The Student News Site of San Luis Obispo High School




The Student News Site of San Luis Obispo High School



Helping Students To Navigate School; The Job of Paraeducators


   On the San Luis Obispo High School campus, there are many kids with disabilities both mental and physical. They are under the SLOHS branch of special education. Some of these students have paraeducators who follow them throughout the day to help them along. We all see them in the halls, in the quads, and in our classrooms. The paraeducators allow all students to have equal opportunities in and out of the classroom. Expressions interviewed Christopher Tilford and Shana Bailie,  two paraeducators on the SLOHS staff, to find out a little more about them and their job.

Expressions: What is your main job as a paraeducator?

Paraeducator Christopher Tilford: Our main job is to assist students in navigating their education. We provide assistance to various teachers as well, to ensure all students get an accessible level of learning. We work with students on modifying behaviors that may disrupt their learning, completing work, and learning new skills (life and academic).

Paraeducator Shana Bailie:  I aid students with their daily needs at school. I help them work on their goals that are created by their IEP (Individualized Education Plan) team. Their goals can be an educational, social, vocational, or behavioral goal, and I’m responsible for taking data on these goals. I help manage the classroom and implement lesson plans set by the teacher.

Expressions: What makes you different from a special education teacher?

Tilford: I think what makes us different is we roam campus just as much as students, so we see a lot of the inner workings of a students day. We help in special education classes, resource classes, general education classes, AP classes, STE courses, etc. We get to work with our special needs population as well as our general education population on a daily basis. I really enjoy being able to be involved in so many different types of classes, not just special education.

Bailie:  I don’t have a teaching credential. I don’t plan lessons, make schedules, or write IEP‘s.

Expressions: What is the hardest part of your job?

Tilford: Understanding the lives of young people, which includes their stresses and worries, and how to help them.

Bailie:  The hardest part of my job is seeing a student struggling and having a hard day. I want all our students to be happy and get what they need, but sometimes I just don’t know what that is.  For some of our students, it’s hard for them to communicate what they want or need, which is frustrating for me and the student(s).

Expressions: What is one thing you would like SLOHS students to better understand special education in general?

Tilford: I want students to realize we are all different and what makes us different is also what makes us awesome. I think if everyone remembers to just be kind, SLOHS and our community can be a better place than it already is! Kind people are my kind of people!

Bailie: I would really like SLOHS students to know that our kids are great fun. They make me laugh and smile every day. They shouldn’t be afraid to approach our students or us when they see us on campus. I would love all students and teachers on campus when they see us walking around, to come over and say hi and meet us. It really helps our students engage with their peers and other teachers, don’t be shy, you might be surprised at how much joy they bring you.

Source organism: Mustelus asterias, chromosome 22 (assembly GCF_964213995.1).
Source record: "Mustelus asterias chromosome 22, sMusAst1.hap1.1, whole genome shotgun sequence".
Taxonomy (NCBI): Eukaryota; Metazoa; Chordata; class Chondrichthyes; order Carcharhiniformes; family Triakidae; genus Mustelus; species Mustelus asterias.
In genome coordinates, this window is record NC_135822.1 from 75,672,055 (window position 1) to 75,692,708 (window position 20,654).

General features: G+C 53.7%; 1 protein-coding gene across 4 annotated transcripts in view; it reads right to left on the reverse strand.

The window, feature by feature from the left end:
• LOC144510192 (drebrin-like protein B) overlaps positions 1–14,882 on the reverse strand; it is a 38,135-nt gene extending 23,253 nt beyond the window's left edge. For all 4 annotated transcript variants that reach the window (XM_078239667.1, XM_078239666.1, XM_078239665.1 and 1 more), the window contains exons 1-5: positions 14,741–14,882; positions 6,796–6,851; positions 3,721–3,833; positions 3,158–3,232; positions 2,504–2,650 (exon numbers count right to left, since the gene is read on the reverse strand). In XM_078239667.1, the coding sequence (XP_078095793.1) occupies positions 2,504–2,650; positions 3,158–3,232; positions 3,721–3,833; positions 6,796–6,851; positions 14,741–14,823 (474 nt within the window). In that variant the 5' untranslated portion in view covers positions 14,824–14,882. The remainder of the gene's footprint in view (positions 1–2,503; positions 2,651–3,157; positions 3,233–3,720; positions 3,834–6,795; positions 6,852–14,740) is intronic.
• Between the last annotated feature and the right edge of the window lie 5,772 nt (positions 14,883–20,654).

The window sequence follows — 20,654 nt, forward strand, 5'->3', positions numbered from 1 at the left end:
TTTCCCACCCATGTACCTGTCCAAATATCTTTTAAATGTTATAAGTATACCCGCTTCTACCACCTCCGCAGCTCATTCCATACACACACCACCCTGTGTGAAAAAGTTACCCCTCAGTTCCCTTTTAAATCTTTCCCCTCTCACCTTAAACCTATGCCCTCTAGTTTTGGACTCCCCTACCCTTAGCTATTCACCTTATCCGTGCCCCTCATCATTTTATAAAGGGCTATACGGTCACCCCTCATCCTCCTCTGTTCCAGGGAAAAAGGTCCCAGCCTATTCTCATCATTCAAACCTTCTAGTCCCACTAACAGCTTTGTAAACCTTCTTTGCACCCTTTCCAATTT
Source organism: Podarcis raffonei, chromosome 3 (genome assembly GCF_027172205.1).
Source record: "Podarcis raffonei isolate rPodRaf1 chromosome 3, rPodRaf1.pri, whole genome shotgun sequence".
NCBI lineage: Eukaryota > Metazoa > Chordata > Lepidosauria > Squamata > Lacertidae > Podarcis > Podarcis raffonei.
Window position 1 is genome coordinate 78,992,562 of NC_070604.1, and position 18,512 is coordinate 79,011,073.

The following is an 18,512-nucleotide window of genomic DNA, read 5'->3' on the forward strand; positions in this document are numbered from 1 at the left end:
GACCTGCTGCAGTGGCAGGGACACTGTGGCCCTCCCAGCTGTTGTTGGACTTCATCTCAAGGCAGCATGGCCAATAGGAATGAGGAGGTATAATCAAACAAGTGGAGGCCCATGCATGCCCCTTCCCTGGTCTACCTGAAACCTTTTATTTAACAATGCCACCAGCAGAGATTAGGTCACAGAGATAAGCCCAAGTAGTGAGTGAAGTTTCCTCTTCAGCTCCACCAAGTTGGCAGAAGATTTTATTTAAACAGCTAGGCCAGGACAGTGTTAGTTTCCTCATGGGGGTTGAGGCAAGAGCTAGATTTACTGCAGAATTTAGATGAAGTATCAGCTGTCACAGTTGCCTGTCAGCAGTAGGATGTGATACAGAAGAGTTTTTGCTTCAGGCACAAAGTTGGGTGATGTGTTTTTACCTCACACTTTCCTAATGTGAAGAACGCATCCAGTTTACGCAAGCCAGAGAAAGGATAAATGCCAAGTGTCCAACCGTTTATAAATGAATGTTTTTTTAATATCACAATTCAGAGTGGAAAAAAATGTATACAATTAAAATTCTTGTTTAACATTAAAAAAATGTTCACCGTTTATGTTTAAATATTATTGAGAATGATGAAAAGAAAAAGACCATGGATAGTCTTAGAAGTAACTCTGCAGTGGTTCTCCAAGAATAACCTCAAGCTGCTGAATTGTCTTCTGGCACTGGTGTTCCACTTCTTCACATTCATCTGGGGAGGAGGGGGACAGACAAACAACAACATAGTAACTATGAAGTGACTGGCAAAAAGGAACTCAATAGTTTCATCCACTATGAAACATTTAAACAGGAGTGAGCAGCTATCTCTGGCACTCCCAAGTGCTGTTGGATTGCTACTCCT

Expressions: What is the most rewarding part of being a special education paraeducator?

Tilford: Watching a student succeed or jump a life hurdle. Success looks different for everyone, and that is something I have really learned working at SLOHS. From small successes to huge accomplishments, they are all equally as rewarding for me to watch and experience with students.

Bailie: Helping students have the best day. When I see them smiling and happy, it really brightens my day and brings me so much joy. They can turn your frown upside down, that’s for sure.

Expressions: Why did you decide to go into this field?

Tilford: To be honest, I worked in the fashion industry for over ten years. I lived in Los Angeles and ran high volume retail stores, made custom suits, and designed window displays. I never thought I would work in special education, or at a high school in general.[Then], I started volunteering for an after-school program (SLO Excursions) five years ago after moving back to the coast and I fell in love with the population I was volunteering for. I later started doing behavior therapy work in the community, eventually leading me to SLO High and a career in special education.

Bailie: I’ve been here at the high school for eight years, but I’ve worked with people who have special needs since I was nineteen years old. I felt like it was my calling. The stars aligned and everything led me to work in this field. I moved here from Los Angeles back in 1996. I found work at a facility in the laundry room, where adults who have special needs live and found that I was spending a lot of time interacting with the clients instead of doing the laundry. So, I decided to get my CNA (Certified Nursing Assistant) license and work with the clients. Eventually, I made my way from working at the facility today programs to working at group homes for people with special needs, to finally working at SLOHS in special education. I love my job and helping others, it is very rewarding and gives me so much happiness. I couldn’t imagine doing anything else.

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